In Hermann Hesse's Siddhartha, why did Siddhartha say that everything is Brahman? How can everything be Brahman? How can everything be seen in its true light as a manifestation of Brahman?
Brahman is defined (in some texts) as the supreme self. It is the connecting energy throughout all things. The Native Americans would call it “The Great Spirit” that abides in all living things, but the Hindu belief goes beyond the living to include all things.
In Christian terms, which are sometimes easier for Westerners to understand, the closest thing to “Brahman” would be God, but the Hindu term is far more encompassing; keep that in mind. “Atman” is like the Christian concept of the soul; it is each individual’s part of Brahman.
“How can everything be seen in its true light as a manifestation of Brahman?” Siddhartha accomplishes this by listening to the river. Guided by his guru Vasudeva, the ferryman, Siddhartha listens to the river and gains the necessary insight.
This quote from the chapter “The Ferryman” shows the beginning of this growing understanding. “But out of all the secrets of the river, he saw only one today, and it touched his soul. He saw that this water ran and ran incessantly, and nevertheless was always there at all times, the same and yet new every moment! The one who grasped this and understood this was great!” (39). The parallel here is that Brahman is part of all things. Siddhartha is beginning to see the interconnectedness (or the unity) of all things by listening to the river.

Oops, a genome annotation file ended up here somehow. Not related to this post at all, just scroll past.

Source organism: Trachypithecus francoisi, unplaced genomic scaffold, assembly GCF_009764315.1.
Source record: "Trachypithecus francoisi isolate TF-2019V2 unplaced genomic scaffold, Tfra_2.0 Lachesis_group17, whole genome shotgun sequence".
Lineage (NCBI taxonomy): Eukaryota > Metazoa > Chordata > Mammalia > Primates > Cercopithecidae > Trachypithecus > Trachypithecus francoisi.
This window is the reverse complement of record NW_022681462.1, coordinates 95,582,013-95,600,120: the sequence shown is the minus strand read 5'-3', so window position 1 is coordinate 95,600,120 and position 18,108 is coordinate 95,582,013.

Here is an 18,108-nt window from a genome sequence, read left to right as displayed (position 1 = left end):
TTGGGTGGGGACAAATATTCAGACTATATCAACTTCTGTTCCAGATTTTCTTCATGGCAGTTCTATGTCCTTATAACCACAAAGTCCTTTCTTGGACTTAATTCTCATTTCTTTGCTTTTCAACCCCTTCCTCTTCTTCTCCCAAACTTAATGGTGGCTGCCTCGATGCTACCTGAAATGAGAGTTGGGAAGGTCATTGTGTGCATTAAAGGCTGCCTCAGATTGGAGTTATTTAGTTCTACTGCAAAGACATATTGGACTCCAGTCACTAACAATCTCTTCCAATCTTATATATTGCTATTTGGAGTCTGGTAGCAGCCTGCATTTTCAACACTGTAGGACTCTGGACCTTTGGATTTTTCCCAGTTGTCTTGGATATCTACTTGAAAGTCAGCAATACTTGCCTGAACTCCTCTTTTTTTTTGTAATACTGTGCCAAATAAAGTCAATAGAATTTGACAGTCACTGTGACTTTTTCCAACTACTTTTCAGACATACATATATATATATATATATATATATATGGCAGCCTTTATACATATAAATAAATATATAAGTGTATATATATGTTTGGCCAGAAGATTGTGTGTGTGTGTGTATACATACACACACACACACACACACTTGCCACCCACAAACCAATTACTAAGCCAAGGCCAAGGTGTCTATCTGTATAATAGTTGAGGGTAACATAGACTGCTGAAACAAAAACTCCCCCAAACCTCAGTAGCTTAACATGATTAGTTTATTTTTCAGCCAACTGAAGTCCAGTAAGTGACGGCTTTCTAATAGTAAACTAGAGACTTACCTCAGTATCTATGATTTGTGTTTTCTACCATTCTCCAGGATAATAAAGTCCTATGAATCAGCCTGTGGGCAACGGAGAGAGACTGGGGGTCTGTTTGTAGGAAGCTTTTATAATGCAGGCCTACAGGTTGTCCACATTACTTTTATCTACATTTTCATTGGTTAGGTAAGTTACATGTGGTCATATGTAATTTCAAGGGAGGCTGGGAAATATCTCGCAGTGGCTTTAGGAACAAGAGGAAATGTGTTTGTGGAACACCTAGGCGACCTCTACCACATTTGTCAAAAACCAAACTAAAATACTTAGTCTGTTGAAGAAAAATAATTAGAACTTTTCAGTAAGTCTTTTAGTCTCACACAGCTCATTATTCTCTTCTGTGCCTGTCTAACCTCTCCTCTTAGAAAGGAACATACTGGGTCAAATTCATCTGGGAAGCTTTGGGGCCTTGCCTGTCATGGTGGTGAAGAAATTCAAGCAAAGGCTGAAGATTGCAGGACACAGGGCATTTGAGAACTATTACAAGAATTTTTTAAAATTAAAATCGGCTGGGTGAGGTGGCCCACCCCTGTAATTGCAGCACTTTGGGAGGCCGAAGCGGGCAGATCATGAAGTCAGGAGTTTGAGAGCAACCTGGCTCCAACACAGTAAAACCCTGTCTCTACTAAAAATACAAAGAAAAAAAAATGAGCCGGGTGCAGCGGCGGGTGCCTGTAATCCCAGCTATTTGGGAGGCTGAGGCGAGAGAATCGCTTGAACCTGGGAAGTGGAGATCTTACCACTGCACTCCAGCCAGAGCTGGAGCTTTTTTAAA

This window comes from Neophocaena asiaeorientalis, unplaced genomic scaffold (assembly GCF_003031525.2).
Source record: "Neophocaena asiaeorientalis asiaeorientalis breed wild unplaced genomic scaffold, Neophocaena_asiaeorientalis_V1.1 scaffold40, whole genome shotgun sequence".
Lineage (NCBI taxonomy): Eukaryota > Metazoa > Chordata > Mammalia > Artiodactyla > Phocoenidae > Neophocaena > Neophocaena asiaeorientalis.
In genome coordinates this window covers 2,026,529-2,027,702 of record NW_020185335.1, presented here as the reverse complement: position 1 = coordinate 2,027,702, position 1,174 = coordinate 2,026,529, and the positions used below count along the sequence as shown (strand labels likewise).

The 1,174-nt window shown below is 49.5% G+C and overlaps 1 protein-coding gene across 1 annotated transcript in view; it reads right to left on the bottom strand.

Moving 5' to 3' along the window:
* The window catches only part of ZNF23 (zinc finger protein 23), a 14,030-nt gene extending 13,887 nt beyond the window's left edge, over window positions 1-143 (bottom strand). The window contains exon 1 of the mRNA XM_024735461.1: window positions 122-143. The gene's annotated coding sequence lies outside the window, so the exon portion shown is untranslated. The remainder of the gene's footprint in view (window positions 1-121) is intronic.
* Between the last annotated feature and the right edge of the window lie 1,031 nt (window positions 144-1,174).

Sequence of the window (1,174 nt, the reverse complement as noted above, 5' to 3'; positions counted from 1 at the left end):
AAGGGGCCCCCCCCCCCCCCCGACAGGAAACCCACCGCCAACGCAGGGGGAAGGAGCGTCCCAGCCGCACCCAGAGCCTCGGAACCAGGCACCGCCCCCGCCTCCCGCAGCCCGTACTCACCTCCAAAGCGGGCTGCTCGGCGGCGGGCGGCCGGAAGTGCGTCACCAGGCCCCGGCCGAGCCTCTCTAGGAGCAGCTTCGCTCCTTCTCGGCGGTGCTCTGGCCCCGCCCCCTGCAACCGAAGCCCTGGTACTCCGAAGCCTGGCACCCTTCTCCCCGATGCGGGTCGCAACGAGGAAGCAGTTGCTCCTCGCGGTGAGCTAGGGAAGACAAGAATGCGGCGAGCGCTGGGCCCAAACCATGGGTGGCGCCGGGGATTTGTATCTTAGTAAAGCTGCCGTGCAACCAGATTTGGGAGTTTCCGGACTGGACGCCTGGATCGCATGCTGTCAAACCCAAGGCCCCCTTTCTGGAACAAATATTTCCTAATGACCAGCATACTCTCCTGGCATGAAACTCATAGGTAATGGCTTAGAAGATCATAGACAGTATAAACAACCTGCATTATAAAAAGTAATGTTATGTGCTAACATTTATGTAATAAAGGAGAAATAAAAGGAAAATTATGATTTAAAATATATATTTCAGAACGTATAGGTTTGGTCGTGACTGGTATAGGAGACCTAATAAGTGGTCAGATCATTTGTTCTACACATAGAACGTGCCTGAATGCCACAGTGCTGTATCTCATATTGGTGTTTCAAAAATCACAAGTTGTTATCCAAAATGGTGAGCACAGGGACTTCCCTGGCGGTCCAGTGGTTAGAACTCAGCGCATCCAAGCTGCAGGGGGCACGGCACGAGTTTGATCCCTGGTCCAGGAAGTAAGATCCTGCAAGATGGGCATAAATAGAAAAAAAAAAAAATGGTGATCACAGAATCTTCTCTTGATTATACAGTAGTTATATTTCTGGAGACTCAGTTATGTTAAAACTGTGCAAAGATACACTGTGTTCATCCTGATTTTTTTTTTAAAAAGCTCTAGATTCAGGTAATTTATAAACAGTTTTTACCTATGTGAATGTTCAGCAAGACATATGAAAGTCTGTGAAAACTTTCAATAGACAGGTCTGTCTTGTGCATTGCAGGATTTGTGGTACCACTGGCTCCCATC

Later on in the same chapter Siddhartha asks his companion about the voices in the river. Vasudeva says, “The voices of all creatures are in its voice.” “And do you know,” continued Siddhartha, “what word it speaks when you succeed in hearing all ten thousand of its voices at once?” Vasudeva's face was smiling happily; he bent over to Siddhartha and spoke the holy “Om” into his ear” (42).
In the next chapter, “Om,” Siddhartha takes the final step in his understanding as his guru Vasudeva leaves him. “Siddhartha stopped fighting his fate this very hour, and he stopped suffering. Blooming on his face was mirth of a knowledge no longer opposed by any will, knowing perfection, and in agreement with the flow of events and the current of life. This mirth was full of sympathy for the pain and pleasure of others; it was devoted to the flow and dedicated to the unity” (52). This quote demonstrates how Siddhartha has finally seen the world as a manifestation of Brahman and as such, he sees the interconnectedness of all things or “the unity.”
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